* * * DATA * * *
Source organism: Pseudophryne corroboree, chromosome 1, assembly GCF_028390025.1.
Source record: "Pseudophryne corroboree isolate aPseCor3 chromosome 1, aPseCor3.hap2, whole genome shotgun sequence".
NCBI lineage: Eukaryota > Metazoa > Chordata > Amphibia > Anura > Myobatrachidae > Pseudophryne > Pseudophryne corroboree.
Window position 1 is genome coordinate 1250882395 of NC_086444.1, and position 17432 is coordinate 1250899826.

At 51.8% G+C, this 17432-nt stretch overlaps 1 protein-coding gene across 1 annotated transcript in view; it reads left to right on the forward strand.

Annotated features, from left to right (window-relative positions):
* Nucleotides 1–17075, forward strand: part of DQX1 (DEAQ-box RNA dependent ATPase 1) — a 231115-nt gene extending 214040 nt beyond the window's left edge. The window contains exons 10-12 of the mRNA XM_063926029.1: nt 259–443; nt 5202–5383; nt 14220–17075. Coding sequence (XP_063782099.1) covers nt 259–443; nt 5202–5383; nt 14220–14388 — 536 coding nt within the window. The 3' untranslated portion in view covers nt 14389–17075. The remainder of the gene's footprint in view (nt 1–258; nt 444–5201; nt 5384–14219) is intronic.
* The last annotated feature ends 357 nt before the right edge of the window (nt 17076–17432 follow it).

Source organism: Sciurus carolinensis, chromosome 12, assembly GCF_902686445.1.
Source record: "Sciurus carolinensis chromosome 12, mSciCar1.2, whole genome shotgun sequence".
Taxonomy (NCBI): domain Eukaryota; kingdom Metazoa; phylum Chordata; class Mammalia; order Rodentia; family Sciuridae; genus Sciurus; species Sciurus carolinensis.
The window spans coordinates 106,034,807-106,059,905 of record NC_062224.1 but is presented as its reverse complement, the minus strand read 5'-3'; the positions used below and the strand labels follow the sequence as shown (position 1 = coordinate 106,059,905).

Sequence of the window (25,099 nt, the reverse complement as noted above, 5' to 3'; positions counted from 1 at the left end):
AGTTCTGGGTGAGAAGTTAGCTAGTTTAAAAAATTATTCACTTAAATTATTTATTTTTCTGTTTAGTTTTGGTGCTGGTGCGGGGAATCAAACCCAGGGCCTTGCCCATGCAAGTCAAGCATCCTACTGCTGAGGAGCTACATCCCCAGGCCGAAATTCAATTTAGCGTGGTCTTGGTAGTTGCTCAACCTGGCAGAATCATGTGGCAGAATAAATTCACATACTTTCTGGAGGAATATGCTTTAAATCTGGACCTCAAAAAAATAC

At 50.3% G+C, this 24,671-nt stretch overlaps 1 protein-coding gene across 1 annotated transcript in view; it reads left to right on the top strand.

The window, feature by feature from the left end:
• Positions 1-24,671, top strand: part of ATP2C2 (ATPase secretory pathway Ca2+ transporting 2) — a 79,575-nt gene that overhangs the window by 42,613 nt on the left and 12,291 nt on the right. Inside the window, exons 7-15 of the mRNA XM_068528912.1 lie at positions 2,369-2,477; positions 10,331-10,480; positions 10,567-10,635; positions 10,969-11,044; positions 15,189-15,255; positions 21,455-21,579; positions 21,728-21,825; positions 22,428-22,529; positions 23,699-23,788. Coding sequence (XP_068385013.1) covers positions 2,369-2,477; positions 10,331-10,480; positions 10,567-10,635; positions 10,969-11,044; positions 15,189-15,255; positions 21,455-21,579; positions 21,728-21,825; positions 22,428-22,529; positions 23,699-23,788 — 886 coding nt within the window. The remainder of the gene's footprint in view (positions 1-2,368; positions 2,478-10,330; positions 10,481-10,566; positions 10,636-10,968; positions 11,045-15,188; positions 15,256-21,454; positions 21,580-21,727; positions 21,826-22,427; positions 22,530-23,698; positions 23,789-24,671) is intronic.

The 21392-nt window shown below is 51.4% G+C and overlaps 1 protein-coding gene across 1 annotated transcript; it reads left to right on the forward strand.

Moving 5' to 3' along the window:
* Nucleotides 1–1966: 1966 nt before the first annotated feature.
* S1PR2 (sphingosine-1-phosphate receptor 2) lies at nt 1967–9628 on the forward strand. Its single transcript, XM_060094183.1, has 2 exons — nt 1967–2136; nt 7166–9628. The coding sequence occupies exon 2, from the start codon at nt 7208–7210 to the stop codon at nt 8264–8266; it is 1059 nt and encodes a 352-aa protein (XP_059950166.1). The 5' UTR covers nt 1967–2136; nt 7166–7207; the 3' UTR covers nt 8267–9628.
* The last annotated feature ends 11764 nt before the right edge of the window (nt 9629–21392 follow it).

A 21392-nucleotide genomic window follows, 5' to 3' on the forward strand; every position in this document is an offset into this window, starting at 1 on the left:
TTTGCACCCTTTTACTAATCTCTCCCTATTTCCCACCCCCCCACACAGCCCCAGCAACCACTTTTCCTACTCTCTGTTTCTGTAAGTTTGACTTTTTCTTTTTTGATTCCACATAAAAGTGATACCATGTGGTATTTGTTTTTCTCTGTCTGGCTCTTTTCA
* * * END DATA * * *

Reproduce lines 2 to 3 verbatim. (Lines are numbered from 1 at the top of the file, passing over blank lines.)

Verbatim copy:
Source record: "Pseudophryne corroboree isolate aPseCor3 chromosome 1, aPseCor3.hap2, whole genome shotgun sequence".
NCBI lineage: Eukaryota > Metazoa > Chordata > Amphibia > Anura > Myobatrachidae > Pseudophryne > Pseudophryne corroboree.